I think the whole theme in Heroes in Crisis is recovery from PTSD, somewhat similar to what Tom King’s theme in the Mister Miracle reboot. Remember that Tom King’s previous career was a CIA operative (There’s an article from October, 2017 where the Wall Street Journal interviewed him.), so I think a lot of his themes revolve around characters recovering from traumatic events.
As far as characters “dying” in comics, I always take that with a grain of salt. If DC wants them back, they will find a way to bring them back.


That’s probably just a personal prefrence and could be why some people aren’t enjoying the story…maybe it’s too real???

That last comment was meant for MisfitHighlander

Wjccpamst.1292 – “Dead” characters cannot recover from PSTD. Only the killer can recover from post traumatic stress. But with all these dead characters, iconic and incidental-- and I swear I heard someone lamenting Bluejay after issue 1, so who can say what characters in an overall story that’s been running since 1939 are incidental? The creators are more transitory than the characters, here-- the story becomes about the failure of mental health efforts-- a valid story, but maybe not here.

hashtag-goodtobejo – So far, reading and talking to other readers, there are two kinds of people who like this story-- a broad statement that needs that proverbial grain of salt, because despite all efforts to tell us otherwise, there are never only two kinds of people-- those who want to sound more intellectual than those who don’t like it, and those who are truly finding good storytelling in trying to inject real world stakes into super-heroics. But the only ‘real’ in any story is in what it makes you feel, how it makes you feel, or think, and why you-- each of us being ourselves-- feels that way.

Hashtag - someone tells another character an individual is dead in a comic and you are citing this as… proof of permanence? You will come to discover that is hardly true.

My opinion of HiC: with respect, creators shouldn’t put their own hangups and issues into characters where it doesn’t fit. It should be the opposite

I’m enjoying the story.

I think it’s being told well and I appreciate the looks into the “interview” room where we get a look at the softer side of heroes.

Maybe one tie in on a single page of a Red Hood comic isn’t much, but we’ll see more in a few issues of Flash & Batman.

Of coarse we would like more information from the creators but no one likes spoilers and let’s face it…we live in a hyper-sensitive world full of people who like to type tons and tons of words when all I’m here for is to read comic books and chat with cool people.

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Read comic books? I think I’ll go do just that.

hashtag-goodtobejo - Can I recommend Aquaman (2011), Suicide Squad (1987), snd Batgirl (2000)?

Awesome! I’ll look into Suicide Squad (1987)… I didn’t know the story was that old…

I’m not familiar with the DCU library, so I’ll recomend:

The new Catwoman run. She’s left Gotham and is doing her own thing independantly. It’s a monthly, so not “Big Name” enough for bi-weekly but I’m liking it so far.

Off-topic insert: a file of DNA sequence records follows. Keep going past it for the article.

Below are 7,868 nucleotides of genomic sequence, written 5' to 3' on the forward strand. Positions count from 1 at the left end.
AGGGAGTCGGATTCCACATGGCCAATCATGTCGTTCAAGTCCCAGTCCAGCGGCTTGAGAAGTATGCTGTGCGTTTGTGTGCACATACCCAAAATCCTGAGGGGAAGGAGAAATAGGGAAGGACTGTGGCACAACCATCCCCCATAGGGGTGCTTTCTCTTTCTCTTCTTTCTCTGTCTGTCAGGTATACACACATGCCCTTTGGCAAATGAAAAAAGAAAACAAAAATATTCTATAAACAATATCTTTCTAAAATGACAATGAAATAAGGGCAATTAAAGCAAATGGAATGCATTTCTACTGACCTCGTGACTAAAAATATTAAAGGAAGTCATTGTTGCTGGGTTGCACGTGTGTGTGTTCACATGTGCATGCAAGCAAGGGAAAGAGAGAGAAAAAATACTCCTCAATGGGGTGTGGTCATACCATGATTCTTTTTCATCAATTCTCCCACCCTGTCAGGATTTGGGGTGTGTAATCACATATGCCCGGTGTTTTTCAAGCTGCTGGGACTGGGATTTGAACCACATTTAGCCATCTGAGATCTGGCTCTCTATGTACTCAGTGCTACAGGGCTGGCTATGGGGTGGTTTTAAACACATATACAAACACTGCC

For non DC related adventuring, everyone needs to read Stabbity Ever After. #1 was just released last week or the week before…

Debth and meaning are relative, but characters like Stabbity Rabbit are truely what comics are all about.

I just finished American Carnage #3.
You should totally read American Carnage!

I am going to have to look up Stabbity Ever After on the title alone. Well, it’s not on comixology. Google!! OMG that sweet little Bunny has a knife!!!

I have considered American Carnage. That is on comixology.

Oh, I will get to Catwoman, but I’m only on issue 14 of rebirth Batman. I’m a little behind.

Hey, Hashtaggoodtobejo–

If you’re still around, and if you aren’t adverse to my asking, how do you pick your books to read? You mentioned Red Hood, Catwoman, Vertigo, and an indy comic about a Bunny with a knife. What pulls you in?

Click the “new comics” icon at the top and it gives you a list of every comic for the week…

As far as what draws me in goes… I’m really just all over the place.

I like my DC Superheroes. I’m loyal. I just like Jason Todd’s expansive backstory and I like that he’s 0utside the law; an outlaw.

I like violence. Silly comic book violence is real cool. (Look up “Ralph Snart” and “Boris the Bear.” That’s what they were putting out when I was in High School.) That’s where Stabbity comes from.

And I’m a man. A man wholeheartedly appreciates the exaggerated form of the woman’s body in comic books.

There’s something for every mood…

And as far as getting a look at comics you can’t find elsewhere, try:

I really encourage you to play with the leagueofcomicgeeks site.

Especially when you’re going through the weekly list and clicking “pull.” When you click “pull” you het a pop-up and in the lower left corner of the pop-up you’ll have another clicky to pull all future comics as well. I only look to see new comics I may be interested in. My regular Pull List is automatically generated now.

And American Carnage #3 was one of the books I took camping this weekend.

It’s a super good book!!!